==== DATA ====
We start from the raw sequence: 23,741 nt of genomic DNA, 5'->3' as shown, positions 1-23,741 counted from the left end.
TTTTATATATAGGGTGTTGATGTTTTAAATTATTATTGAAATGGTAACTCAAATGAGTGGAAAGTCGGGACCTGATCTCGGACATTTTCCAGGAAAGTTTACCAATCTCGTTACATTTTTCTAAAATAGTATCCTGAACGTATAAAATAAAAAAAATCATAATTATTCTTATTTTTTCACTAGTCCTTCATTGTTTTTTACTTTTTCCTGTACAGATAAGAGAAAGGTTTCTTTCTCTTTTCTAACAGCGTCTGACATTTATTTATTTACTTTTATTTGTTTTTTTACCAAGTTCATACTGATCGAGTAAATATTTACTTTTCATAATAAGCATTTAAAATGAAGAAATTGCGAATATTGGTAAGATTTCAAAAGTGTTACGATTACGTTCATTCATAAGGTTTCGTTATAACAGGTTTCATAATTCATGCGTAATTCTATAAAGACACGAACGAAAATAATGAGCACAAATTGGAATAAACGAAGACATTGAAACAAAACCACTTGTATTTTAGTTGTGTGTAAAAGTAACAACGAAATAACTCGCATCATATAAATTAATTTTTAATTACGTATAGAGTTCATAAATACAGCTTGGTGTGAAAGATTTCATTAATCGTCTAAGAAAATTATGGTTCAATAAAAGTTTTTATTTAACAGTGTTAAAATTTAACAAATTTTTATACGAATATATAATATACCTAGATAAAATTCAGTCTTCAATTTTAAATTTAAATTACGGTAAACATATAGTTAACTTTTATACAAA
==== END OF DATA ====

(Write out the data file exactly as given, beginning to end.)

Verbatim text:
We start from the raw sequence: 23,741 nt of genomic DNA, 5'->3' as shown, positions 1-23,741 counted from the left end.
TTTTATATATAGGGTGTTGATGTTTTAAATTATTATTGAAATGGTAACTCAAATGAGTGGAAAGTCGGGACCTGATCTCGGACATTTTCCAGGAAAGTTTACCAATCTCGTTACATTTTTCTAAAATAGTATCCTGAACGTATAAAATAAAAAAAATCATAATTATTCTTATTTTTTCACTAGTCCTTCATTGTTTTTTACTTTTTCCTGTACAGATAAGAGAAAGGTTTCTTTCTCTTTTCTAACAGCGTCTGACATTTATTTATTTACTTTTATTTGTTTTTTTACCAAGTTCATACTGATCGAGTAAATATTTACTTTTCATAATAAGCATTTAAAATGAAGAAATTGCGAATATTGGTAAGATTTCAAAAGTGTTACGATTACGTTCATTCATAAGGTTTCGTTATAACAGGTTTCATAATTCATGCGTAATTCTATAAAGACACGAACGAAAATAATGAGCACAAATTGGAATAAACGAAGACATTGAAACAAAACCACTTGTATTTTAGTTGTGTGTAAAAGTAACAACGAAATAACTCGCATCATATAAATTAATTTTTAATTACGTATAGAGTTCATAAATACAGCTTGGTGTGAAAGATTTCATTAATCGTCTAAGAAAATTATGGTTCAATAAAAGTTTTTATTTAACAGTGTTAAAATTTAACAAATTTTTATACGAATATATAATATACCTAGATAAAATTCAGTCTTCAATTTTAAATTTAAATTACGGTAAACATATAGTTAACTTTTATACAAA